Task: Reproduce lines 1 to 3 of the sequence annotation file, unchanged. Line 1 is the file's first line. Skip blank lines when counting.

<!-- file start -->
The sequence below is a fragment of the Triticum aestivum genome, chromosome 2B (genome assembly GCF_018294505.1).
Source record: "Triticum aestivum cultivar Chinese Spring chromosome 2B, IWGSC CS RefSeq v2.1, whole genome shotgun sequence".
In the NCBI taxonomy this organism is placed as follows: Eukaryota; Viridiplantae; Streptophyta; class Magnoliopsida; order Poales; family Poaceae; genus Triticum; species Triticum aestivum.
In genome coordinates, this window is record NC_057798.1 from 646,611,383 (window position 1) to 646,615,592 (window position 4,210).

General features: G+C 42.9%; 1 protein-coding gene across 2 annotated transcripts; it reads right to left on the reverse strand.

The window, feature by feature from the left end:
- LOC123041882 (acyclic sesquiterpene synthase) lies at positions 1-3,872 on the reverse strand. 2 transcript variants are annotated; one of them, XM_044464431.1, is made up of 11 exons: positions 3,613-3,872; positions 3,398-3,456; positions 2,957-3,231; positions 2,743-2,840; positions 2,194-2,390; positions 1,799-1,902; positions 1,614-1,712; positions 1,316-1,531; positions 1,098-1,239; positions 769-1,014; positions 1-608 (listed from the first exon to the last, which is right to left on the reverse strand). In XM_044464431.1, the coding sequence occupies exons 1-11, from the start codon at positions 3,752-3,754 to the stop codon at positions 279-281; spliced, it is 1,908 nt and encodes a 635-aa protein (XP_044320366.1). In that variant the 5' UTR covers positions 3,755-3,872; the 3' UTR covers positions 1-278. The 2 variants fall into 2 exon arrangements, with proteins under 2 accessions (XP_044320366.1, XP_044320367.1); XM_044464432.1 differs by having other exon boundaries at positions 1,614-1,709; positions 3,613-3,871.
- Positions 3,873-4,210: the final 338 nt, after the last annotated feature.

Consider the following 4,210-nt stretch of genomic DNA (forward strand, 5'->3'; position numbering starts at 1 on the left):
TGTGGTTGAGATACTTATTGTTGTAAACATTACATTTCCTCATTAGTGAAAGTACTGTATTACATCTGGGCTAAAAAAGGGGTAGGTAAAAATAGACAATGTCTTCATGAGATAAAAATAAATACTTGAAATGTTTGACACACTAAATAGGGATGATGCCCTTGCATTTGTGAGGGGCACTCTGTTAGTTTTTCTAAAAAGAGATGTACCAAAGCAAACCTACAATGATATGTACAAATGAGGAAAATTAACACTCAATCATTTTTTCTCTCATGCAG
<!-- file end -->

The sequence below is a fragment of the Triticum aestivum genome, chromosome 2B (genome assembly GCF_018294505.1).
Source record: "Triticum aestivum cultivar Chinese Spring chromosome 2B, IWGSC CS RefSeq v2.1, whole genome shotgun sequence".
In the NCBI taxonomy this organism is placed as follows: Eukaryota; Viridiplantae; Streptophyta; class Magnoliopsida; order Poales; family Poaceae; genus Triticum; species Triticum aestivum.